The Terror of Pitching

Post by: Grant Rodiek

I haven’t had to pitch a game since January 2012. It was 7 months ago when 5th Street Games licensed Farmageddon for publication. Since then, I’ve been working on the Farmageddon expansion, Poor Abby (shelved), and now, the glorious Empire Reborn. Pitching your game to a publisher is miserable, terrifying, and bound to be full of disappointment. Hooray for me, I’m about to jump head first into that fun again!

I’ve been crunching away on Empire Reborn for a few reasons. One, I really like the game and I’m delighted to finally have another title that isn’t painfully bad (game design is hard). Secondly, I know from experience that sending emails is a fool’s errand and GenCon is an amazing, 4 day opportunity to demonstrate the game in person and at the very least, get much faster turn around on that “nope.”

I learned quite a bit in my search to find a publisher for Farmageddon. Most importantly, don’t pitch your game to publishers who will have no interest in publishing it. Farmageddon is a casual card game. GMT, for example, will NEVER publish a game like Farmageddon. No, I wasn’t that dumb, but honestly, there were times when I was close. I won’t be the first to say it, but I’ll say it again as it’s worth mentioning: Only pitch to people who care to hear it. Pitch to the right publishers. 

For Empire Reborn, this is an interesting list. It’s a war game with some area control strategy elements. It’s based (currently) in a fictional, approximately19th century world. There isn’t a “ah, yeah, THAT publisher.” In retrospect, THAT publisher for Farmageddon is 5th Street and Gamewright. Those are the two.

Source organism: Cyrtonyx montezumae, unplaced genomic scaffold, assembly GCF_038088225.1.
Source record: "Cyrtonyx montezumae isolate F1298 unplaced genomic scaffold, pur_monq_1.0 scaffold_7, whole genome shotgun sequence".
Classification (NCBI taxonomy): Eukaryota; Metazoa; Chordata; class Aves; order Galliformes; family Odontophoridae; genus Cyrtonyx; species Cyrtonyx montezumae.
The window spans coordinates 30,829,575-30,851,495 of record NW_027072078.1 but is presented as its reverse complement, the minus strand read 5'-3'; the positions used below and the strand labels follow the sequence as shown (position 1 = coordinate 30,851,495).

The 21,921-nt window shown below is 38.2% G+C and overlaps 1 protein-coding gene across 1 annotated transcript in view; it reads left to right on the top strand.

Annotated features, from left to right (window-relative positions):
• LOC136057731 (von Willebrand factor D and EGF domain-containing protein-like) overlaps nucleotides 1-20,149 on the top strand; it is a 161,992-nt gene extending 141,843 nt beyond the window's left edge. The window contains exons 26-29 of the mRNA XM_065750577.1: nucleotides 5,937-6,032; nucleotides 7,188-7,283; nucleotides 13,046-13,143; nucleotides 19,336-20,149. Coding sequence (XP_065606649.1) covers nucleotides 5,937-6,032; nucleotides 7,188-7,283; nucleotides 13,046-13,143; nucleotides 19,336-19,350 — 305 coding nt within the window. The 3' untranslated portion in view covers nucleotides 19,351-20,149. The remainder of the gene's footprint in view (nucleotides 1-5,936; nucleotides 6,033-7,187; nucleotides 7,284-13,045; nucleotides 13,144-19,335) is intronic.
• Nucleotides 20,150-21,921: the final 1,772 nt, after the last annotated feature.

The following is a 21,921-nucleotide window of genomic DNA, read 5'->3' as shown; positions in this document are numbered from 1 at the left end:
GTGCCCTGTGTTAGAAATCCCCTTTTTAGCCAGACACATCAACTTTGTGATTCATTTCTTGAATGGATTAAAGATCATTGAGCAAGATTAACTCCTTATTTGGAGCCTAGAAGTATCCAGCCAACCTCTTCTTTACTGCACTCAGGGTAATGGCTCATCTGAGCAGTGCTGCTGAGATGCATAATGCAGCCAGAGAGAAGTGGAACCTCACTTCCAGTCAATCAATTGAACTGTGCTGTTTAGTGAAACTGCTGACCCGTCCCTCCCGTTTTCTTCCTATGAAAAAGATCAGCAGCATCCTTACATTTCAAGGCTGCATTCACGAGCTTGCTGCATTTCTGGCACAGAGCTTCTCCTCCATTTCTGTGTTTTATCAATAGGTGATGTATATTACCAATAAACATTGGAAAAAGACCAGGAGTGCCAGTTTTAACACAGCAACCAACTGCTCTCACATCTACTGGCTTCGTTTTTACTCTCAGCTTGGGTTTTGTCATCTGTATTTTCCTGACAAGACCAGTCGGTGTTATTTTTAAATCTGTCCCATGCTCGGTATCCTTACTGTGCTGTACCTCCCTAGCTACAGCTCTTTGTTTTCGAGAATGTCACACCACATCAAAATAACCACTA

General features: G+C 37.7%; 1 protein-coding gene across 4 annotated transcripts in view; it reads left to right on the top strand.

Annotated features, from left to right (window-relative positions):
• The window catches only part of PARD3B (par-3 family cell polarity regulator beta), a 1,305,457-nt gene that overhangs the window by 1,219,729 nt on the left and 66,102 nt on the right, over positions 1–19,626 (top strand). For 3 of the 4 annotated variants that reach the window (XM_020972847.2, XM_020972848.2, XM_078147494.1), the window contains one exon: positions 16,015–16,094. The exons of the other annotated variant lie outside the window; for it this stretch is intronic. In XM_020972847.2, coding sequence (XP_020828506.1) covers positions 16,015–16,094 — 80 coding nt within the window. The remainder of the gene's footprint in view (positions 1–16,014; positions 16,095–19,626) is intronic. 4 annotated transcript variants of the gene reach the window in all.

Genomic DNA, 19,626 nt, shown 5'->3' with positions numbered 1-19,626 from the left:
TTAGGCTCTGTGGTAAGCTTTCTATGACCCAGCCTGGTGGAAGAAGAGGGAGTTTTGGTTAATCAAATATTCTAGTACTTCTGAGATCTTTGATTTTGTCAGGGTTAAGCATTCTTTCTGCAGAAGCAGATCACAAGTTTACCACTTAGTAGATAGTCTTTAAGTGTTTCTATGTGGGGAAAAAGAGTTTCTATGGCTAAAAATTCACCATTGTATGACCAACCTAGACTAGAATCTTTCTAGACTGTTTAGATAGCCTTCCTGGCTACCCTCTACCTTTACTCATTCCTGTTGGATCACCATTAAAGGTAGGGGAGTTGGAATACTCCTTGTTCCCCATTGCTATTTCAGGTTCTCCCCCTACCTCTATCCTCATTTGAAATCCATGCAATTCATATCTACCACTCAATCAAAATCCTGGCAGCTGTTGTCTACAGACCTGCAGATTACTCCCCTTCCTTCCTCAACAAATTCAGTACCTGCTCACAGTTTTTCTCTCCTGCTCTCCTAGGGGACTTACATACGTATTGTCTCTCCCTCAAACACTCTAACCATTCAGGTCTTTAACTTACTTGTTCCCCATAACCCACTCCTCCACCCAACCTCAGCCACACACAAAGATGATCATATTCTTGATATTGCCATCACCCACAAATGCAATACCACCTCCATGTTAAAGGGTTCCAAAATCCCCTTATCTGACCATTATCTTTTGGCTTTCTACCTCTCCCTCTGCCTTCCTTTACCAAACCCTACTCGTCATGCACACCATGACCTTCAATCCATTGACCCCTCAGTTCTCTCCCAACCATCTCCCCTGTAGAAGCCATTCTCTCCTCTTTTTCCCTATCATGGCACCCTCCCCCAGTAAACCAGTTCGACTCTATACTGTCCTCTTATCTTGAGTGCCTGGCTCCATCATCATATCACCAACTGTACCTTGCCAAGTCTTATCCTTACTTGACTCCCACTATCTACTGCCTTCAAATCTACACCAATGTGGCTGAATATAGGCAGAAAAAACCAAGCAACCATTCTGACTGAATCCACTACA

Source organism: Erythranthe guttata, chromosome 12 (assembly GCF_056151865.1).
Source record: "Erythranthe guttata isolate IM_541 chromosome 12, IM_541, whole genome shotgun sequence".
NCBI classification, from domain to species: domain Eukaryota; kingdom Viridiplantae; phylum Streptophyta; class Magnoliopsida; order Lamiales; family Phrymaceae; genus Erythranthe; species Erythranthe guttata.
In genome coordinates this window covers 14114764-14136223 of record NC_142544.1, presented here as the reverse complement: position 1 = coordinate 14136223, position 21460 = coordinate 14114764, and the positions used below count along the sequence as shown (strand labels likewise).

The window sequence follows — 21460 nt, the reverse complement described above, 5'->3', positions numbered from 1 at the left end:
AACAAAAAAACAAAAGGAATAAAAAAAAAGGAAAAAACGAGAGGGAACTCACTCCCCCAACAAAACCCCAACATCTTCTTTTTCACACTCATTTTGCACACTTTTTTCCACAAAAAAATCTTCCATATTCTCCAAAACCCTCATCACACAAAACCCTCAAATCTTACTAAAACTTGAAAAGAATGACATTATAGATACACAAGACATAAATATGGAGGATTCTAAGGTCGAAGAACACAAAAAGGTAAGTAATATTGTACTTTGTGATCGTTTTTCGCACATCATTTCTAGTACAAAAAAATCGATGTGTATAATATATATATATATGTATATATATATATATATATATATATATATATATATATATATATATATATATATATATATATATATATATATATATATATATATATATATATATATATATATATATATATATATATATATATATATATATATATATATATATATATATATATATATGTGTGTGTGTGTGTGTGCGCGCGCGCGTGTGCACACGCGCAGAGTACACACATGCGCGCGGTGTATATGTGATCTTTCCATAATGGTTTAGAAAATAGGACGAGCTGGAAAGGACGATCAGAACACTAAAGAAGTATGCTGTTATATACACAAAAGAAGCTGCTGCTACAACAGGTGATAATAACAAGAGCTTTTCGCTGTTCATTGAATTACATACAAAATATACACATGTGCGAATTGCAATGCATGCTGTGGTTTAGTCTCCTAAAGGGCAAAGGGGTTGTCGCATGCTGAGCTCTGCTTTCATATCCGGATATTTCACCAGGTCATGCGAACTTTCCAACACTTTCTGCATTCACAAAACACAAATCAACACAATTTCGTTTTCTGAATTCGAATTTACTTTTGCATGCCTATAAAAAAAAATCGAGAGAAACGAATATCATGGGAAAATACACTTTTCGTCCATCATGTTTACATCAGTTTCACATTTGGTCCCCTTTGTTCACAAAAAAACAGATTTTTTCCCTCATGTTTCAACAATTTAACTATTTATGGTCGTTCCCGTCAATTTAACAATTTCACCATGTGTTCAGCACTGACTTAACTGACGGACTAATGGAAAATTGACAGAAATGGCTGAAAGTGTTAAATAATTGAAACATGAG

I’m also torn because, unlike Farmageddon, I’m not paying for the art this time. Therefore, I’m not controlling it. I don’t recommend it per se, but I paid for the majority of the art on Farmageddon and that made things strange in some cases. This time, I haven’t done any art. In fact, I’ve merely explored layout for cards and basic materials. It saddens me that it’s almost entirely assured the art I want to do isn’t the art that will be done if I’m published. If you want complete control, self-publication is the only way. Unfortunately, I cannot afford to self-publish, nor do I have the know-how to do so.

Most ominous, though, is the inevitable string of “no, not for us” responses I will receive. It is  easy, for me at least, to put my game in front of random testers and take in all sorts of difficult feedback. That’s testing and design and it’s 100% within my control. But, when I’m asking a publisher to take a big risk on my game, see the potential, and believe in me as a designer, that’s out of my hands. What if someone pitches a game they like more? What if they are in a bad mood? What if I said something stupid at some point? What if Russia invades and a subtle theme in my game becomes taboo?

Gah! It’s like trying to figure out if the girl likes you or not. You know what would make pitching a game simpler? If I could send them a handwritten note that said:

“Do you like my light to medium war game?” Answers: Yes/No/Maybe

But, I’ve learned a lot. It’s been a good year and I’m developing my craft. I’ll find a publisher for Empire Reborn. After all, this war won’t fight itself.

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